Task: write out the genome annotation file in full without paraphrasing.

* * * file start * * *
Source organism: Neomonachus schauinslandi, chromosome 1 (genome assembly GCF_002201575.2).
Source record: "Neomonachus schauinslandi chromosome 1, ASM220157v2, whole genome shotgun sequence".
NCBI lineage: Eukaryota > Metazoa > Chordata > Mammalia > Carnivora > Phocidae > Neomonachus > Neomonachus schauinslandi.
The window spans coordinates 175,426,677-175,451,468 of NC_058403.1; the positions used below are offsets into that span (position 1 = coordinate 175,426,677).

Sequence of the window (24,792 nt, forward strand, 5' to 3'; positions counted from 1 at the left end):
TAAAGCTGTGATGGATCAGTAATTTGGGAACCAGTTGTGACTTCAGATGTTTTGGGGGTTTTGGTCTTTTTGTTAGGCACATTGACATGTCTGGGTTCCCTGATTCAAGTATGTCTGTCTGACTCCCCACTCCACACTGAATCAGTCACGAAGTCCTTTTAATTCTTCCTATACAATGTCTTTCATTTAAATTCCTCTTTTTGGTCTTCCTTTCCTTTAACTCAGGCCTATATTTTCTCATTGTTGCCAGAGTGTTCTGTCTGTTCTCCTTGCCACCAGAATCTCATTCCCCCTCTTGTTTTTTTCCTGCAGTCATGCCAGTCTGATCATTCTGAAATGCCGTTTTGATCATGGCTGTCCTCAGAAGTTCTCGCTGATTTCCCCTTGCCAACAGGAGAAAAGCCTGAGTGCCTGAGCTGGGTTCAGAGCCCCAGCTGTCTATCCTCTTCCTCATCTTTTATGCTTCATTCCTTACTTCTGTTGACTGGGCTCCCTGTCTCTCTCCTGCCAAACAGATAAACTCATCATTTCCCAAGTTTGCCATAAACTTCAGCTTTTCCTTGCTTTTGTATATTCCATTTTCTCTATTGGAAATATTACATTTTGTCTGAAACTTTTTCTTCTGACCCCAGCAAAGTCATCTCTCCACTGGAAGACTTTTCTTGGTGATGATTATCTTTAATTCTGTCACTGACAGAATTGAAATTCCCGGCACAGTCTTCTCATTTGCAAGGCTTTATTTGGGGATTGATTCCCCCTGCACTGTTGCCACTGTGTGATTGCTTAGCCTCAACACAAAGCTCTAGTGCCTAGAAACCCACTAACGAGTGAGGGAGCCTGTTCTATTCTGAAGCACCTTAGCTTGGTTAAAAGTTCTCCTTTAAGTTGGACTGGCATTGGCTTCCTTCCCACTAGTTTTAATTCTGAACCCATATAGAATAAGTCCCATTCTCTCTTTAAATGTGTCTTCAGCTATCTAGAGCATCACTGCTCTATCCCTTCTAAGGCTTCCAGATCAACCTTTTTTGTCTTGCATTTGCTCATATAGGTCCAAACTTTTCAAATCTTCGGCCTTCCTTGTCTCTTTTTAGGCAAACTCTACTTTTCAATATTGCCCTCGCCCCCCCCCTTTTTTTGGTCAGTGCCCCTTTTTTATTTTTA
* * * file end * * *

Source organism: Neomonachus schauinslandi, chromosome 1 (genome assembly GCF_002201575.2).
Source record: "Neomonachus schauinslandi chromosome 1, ASM220157v2, whole genome shotgun sequence".
NCBI lineage: Eukaryota > Metazoa > Chordata > Mammalia > Carnivora > Phocidae > Neomonachus > Neomonachus schauinslandi.
The window spans coordinates 175,426,677-175,451,468 of NC_058403.1; the positions used below are offsets into that span (position 1 = coordinate 175,426,677).

Sequence of the window (24,792 nt, forward strand, 5' to 3'; positions counted from 1 at the left end):
TAAAGCTGTGATGGATCAGTAATTTGGGAACCAGTTGTGACTTCAGATGTTTTGGGGGTTTTGGTCTTTTTGTTAGGCACATTGACATGTCTGGGTTCCCTGATTCAAGTATGTCTGTCTGACTCCCCACTCCACACTGAATCAGTCACGAAGTCCTTTTAATTCTTCCTATACAATGTCTTTCATTTAAATTCCTCTTTTTGGTCTTCCTTTCCTTTAACTCAGGCCTATATTTTCTCATTGTTGCCAGAGTGTTCTGTCTGTTCTCCTTGCCACCAGAATCTCATTCCCCCTCTTGTTTTTTTCCTGCAGTCATGCCAGTCTGATCATTCTGAAATGCCGTTTTGATCATGGCTGTCCTCAGAAGTTCTCGCTGATTTCCCCTTGCCAACAGGAGAAAAGCCTGAGTGCCTGAGCTGGGTTCAGAGCCCCAGCTGTCTATCCTCTTCCTCATCTTTTATGCTTCATTCCTTACTTCTGTTGACTGGGCTCCCTGTCTCTCTCCTGCCAAACAGATAAACTCATCATTTCCCAAGTTTGCCATAAACTTCAGCTTTTCCTTGCTTTTGTATATTCCATTTTCTCTATTGGAAATATTACATTTTGTCTGAAACTTTTTCTTCTGACCCCAGCAAAGTCATCTCTCCACTGGAAGACTTTTCTTGGTGATGATTATCTTTAATTCTGTCACTGACAGAATTGAAATTCCCGGCACAGTCTTCTCATTTGCAAGGCTTTATTTGGGGATTGATTCCCCCTGCACTGTTGCCACTGTGTGATTGCTTAGCCTCAACACAAAGCTCTAGTGCCTAGAAACCCACTAACGAGTGAGGGAGCCTGTTCTATTCTGAAGCACCTTAGCTTGGTTAAAAGTTCTCCTTTAAGTTGGACTGGCATTGGCTTCCTTCCCACTAGTTTTAATTCTGAACCCATATAGAATAAGTCCCATTCTCTCTTTAAATGTGTCTTCAGCTATCTAGAGCATCACTGCTCTATCCCTTCTAAGGCTTCCAGATCAACCTTTTTTGTCTTGCATTTGCTCATATAGGTCCAAACTTTTCAAATCTTCGGCCTTCCTTGTCTCTTTTTAGGCAAACTCTACTTTTCAATATTGCCCTCGCCCCCCCCCTTTTTTTGGTCAGTGCCCCTTTTTTATTTTTA